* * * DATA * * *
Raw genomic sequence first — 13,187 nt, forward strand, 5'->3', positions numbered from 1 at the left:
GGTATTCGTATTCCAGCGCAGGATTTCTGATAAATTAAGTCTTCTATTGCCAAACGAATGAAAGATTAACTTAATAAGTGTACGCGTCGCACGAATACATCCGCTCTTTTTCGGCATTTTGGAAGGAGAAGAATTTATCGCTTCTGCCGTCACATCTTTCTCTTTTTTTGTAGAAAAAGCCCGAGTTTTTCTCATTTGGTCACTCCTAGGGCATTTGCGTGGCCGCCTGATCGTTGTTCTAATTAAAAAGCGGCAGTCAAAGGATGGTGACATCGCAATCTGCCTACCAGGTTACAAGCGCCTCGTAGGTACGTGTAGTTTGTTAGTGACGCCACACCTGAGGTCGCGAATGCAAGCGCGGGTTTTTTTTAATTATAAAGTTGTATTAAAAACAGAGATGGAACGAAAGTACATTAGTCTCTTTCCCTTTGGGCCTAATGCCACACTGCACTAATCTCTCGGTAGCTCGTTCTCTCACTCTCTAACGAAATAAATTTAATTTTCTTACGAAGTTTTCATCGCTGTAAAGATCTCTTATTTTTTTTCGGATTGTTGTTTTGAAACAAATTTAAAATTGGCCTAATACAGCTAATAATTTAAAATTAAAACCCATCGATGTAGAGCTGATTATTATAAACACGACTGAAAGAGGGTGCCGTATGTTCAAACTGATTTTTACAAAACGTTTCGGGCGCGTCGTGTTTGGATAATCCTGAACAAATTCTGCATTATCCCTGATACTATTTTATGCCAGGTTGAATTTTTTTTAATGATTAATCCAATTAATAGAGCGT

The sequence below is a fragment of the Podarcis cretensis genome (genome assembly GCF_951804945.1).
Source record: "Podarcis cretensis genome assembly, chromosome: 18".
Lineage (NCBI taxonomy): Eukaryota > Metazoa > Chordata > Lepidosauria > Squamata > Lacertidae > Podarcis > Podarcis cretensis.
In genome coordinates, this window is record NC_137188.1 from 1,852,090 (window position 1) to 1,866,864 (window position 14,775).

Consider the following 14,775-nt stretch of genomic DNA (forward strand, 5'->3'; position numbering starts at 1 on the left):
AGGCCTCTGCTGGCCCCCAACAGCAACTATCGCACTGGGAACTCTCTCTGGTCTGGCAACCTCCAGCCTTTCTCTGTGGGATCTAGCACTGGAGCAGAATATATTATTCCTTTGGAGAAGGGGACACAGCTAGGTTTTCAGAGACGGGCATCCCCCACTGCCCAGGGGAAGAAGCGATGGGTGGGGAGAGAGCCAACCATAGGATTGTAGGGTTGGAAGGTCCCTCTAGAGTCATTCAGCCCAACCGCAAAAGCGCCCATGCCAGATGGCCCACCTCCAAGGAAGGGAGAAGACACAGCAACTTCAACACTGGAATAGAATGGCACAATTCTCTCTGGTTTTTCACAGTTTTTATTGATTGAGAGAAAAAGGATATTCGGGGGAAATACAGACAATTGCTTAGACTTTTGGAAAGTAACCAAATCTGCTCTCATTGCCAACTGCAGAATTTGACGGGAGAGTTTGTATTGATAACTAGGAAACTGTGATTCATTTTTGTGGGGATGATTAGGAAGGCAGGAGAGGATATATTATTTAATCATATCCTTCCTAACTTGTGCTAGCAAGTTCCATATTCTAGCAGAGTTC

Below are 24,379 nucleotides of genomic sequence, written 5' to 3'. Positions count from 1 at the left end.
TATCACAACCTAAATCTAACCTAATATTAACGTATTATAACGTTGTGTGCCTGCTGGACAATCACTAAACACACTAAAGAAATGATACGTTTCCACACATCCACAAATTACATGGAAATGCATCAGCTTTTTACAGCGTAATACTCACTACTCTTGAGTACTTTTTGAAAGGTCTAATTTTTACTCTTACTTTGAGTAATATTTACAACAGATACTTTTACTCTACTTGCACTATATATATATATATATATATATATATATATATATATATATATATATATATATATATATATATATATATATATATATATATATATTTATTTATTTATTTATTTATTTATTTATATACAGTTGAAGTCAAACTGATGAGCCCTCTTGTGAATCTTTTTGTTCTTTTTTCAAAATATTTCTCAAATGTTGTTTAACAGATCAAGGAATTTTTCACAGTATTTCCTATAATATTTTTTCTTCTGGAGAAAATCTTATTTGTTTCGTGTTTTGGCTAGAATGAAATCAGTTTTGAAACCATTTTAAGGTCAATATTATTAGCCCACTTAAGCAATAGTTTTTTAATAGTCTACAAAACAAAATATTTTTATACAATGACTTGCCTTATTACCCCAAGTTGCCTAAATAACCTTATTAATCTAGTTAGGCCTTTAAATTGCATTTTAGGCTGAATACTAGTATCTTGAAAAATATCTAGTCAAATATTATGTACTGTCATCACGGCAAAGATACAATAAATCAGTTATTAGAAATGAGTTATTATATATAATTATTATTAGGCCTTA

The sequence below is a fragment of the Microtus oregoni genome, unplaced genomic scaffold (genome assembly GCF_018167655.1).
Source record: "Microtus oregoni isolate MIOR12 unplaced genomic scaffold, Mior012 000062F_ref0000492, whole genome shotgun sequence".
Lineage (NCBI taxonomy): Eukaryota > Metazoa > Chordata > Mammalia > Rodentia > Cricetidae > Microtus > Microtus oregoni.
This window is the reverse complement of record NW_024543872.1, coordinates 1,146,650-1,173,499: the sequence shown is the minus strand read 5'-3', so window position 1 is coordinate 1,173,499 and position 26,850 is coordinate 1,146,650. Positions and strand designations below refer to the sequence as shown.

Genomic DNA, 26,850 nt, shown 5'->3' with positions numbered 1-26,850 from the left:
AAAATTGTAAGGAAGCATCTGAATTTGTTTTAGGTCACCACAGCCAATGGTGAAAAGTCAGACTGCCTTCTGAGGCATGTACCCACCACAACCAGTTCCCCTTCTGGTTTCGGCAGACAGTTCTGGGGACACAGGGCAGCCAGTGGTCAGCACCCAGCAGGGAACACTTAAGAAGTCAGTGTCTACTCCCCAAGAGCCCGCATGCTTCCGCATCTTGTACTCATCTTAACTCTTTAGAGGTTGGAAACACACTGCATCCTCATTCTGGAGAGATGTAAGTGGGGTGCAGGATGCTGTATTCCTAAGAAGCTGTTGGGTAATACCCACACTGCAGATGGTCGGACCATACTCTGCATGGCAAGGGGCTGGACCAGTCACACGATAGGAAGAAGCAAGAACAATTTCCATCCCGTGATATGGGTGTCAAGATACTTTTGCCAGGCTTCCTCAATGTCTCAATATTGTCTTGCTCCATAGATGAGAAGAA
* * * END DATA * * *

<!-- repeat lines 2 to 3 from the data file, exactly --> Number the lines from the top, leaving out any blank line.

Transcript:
GGTATTCGTATTCCAGCGCAGGATTTCTGATAAATTAAGTCTTCTATTGCCAAACGAATGAAAGATTAACTTAATAAGTGTACGCGTCGCACGAATACATCCGCTCTTTTTCGGCATTTTGGAAGGAGAAGAATTTATCGCTTCTGCCGTCACATCTTTCTCTTTTTTTGTAGAAAAAGCCCGAGTTTTTCTCATTTGGTCACTCCTAGGGCATTTGCGTGGCCGCCTGATCGTTGTTCTAATTAAAAAGCGGCAGTCAAAGGATGGTGACATCGCAATCTGCCTACCAGGTTACAAGCGCCTCGTAGGTACGTGTAGTTTGTTAGTGACGCCACACCTGAGGTCGCGAATGCAAGCGCGGGTTTTTTTTAATTATAAAGTTGTATTAAAAACAGAGATGGAACGAAAGTACATTAGTCTCTTTCCCTTTGGGCCTAATGCCACACTGCACTAATCTCTCGGTAGCTCGTTCTCTCACTCTCTAACGAAATAAATTTAATTTTCTTACGAAGTTTTCATCGCTGTAAAGATCTCTTATTTTTTTTCGGATTGTTGTTTTGAAACAAATTTAAAATTGGCCTAATACAGCTAATAATTTAAAATTAAAACCCATCGATGTAGAGCTGATTATTATAAACACGACTGAAAGAGGGTGCCGTATGTTCAAACTGATTTTTACAAAACGTTTCGGGCGCGTCGTGTTTGGATAATCCTGAACAAATTCTGCATTATCCCTGATACTATTTTATGCCAGGTTGAATTTTTTTTAATGATTAATCCAATTAATAGAGCGT

The sequence below is a fragment of the Podarcis cretensis genome (genome assembly GCF_951804945.1).